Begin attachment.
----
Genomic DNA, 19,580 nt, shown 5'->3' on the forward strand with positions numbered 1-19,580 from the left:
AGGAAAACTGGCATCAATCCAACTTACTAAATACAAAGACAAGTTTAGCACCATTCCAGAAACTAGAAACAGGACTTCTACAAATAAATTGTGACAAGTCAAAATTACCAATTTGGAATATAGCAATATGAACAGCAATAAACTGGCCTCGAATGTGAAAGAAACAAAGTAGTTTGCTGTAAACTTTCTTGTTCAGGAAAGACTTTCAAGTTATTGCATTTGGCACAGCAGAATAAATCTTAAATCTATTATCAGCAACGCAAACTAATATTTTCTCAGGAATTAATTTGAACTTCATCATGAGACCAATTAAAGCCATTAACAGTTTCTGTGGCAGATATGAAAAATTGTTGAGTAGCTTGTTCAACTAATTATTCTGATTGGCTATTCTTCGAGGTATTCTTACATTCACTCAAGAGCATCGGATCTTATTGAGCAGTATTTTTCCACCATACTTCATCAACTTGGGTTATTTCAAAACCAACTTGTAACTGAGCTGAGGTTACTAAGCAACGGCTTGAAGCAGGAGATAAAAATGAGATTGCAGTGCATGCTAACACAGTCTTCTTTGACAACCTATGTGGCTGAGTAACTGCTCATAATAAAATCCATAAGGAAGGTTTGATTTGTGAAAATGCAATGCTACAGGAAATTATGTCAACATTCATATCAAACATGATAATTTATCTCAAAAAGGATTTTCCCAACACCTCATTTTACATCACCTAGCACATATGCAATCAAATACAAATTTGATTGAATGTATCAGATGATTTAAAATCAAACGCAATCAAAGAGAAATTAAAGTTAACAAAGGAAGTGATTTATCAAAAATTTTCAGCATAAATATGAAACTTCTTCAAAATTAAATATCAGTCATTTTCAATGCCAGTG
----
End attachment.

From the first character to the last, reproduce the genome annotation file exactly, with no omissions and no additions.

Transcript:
Genomic DNA, 19,580 nt, shown 5'->3' on the forward strand with positions numbered 1-19,580 from the left:
AGGAAAACTGGCATCAATCCAACTTACTAAATACAAAGACAAGTTTAGCACCATTCCAGAAACTAGAAACAGGACTTCTACAAATAAATTGTGACAAGTCAAAATTACCAATTTGGAATATAGCAATATGAACAGCAATAAACTGGCCTCGAATGTGAAAGAAACAAAGTAGTTTGCTGTAAACTTTCTTGTTCAGGAAAGACTTTCAAGTTATTGCATTTGGCACAGCAGAATAAATCTTAAATCTATTATCAGCAACGCAAACTAATATTTTCTCAGGAATTAATTTGAACTTCATCATGAGACCAATTAAAGCCATTAACAGTTTCTGTGGCAGATATGAAAAATTGTTGAGTAGCTTGTTCAACTAATTATTCTGATTGGCTATTCTTCGAGGTATTCTTACATTCACTCAAGAGCATCGGATCTTATTGAGCAGTATTTTTCCACCATACTTCATCAACTTGGGTTATTTCAAAACCAACTTGTAACTGAGCTGAGGTTACTAAGCAACGGCTTGAAGCAGGAGATAAAAATGAGATTGCAGTGCATGCTAACACAGTCTTCTTTGACAACCTATGTGGCTGAGTAACTGCTCATAATAAAATCCATAAGGAAGGTTTGATTTGTGAAAATGCAATGCTACAGGAAATTATGTCAACATTCATATCAAACATGATAATTTATCTCAAAAAGGATTTTCCCAACACCTCATTTTACATCACCTAGCACATATGCAATCAAATACAAATTTGATTGAATGTATCAGATGATTTAAAATCAAACGCAATCAAAGAGAAATTAAAGTTAACAAAGGAAGTGATTTATCAAAAATTTTCAGCATAAATATGAAACTTCTTCAAAATTAAATATCAGTCATTTTCAATGCCAGTG